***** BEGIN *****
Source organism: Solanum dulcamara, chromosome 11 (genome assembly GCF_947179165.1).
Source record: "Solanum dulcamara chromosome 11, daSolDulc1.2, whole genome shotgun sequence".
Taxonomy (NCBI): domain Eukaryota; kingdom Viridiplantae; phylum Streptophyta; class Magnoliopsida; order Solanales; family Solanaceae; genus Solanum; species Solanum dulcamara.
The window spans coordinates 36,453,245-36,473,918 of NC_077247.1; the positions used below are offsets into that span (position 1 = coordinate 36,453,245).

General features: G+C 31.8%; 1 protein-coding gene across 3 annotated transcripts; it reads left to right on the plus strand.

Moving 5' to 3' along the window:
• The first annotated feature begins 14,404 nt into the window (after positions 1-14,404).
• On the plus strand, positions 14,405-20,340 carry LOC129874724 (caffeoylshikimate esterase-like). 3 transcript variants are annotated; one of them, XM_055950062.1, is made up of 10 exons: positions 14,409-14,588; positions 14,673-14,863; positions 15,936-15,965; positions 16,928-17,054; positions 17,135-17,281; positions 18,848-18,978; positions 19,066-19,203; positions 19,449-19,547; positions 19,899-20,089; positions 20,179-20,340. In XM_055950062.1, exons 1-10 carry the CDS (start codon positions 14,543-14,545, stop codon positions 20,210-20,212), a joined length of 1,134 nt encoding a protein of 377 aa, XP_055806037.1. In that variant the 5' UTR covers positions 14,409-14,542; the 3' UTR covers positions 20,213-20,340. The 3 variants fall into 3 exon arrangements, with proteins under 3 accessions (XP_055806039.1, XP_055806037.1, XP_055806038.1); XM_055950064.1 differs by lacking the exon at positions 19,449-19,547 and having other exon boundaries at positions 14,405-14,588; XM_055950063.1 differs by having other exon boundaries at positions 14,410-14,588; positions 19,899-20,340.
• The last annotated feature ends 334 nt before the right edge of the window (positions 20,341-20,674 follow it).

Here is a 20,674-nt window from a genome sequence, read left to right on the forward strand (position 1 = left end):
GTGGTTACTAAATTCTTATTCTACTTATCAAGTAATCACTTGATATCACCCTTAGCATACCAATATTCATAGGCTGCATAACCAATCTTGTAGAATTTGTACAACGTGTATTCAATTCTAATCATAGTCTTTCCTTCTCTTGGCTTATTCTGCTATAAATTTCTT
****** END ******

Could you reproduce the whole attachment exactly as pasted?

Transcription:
Source organism: Solanum dulcamara, chromosome 11 (genome assembly GCF_947179165.1).
Source record: "Solanum dulcamara chromosome 11, daSolDulc1.2, whole genome shotgun sequence".
Taxonomy (NCBI): domain Eukaryota; kingdom Viridiplantae; phylum Streptophyta; class Magnoliopsida; order Solanales; family Solanaceae; genus Solanum; species Solanum dulcamara.
The window spans coordinates 36,453,245-36,473,918 of NC_077247.1; the positions used below are offsets into that span (position 1 = coordinate 36,453,245).

General features: G+C 31.8%; 1 protein-coding gene across 3 annotated transcripts; it reads left to right on the plus strand.

Moving 5' to 3' along the window:
• The first annotated feature begins 14,404 nt into the window (after positions 1-14,404).
• On the plus strand, positions 14,405-20,340 carry LOC129874724 (caffeoylshikimate esterase-like). 3 transcript variants are annotated; one of them, XM_055950062.1, is made up of 10 exons: positions 14,409-14,588; positions 14,673-14,863; positions 15,936-15,965; positions 16,928-17,054; positions 17,135-17,281; positions 18,848-18,978; positions 19,066-19,203; positions 19,449-19,547; positions 19,899-20,089; positions 20,179-20,340. In XM_055950062.1, exons 1-10 carry the CDS (start codon positions 14,543-14,545, stop codon positions 20,210-20,212), a joined length of 1,134 nt encoding a protein of 377 aa, XP_055806037.1. In that variant the 5' UTR covers positions 14,409-14,542; the 3' UTR covers positions 20,213-20,340. The 3 variants fall into 3 exon arrangements, with proteins under 3 accessions (XP_055806039.1, XP_055806037.1, XP_055806038.1); XM_055950064.1 differs by lacking the exon at positions 19,449-19,547 and having other exon boundaries at positions 14,405-14,588; XM_055950063.1 differs by having other exon boundaries at positions 14,410-14,588; positions 19,899-20,340.
• The last annotated feature ends 334 nt before the right edge of the window (positions 20,341-20,674 follow it).

Here is a 20,674-nt window from a genome sequence, read left to right on the forward strand (position 1 = left end):
GTGGTTACTAAATTCTTATTCTACTTATCAAGTAATCACTTGATATCACCCTTAGCATACCAATATTCATAGGCTGCATAACCAATCTTGTAGAATTTGTACAACGTGTATTCAATTCTAATCATAGTCTTTCCTTCTCTTGGCTTATTCTGCTATAAATTTCTT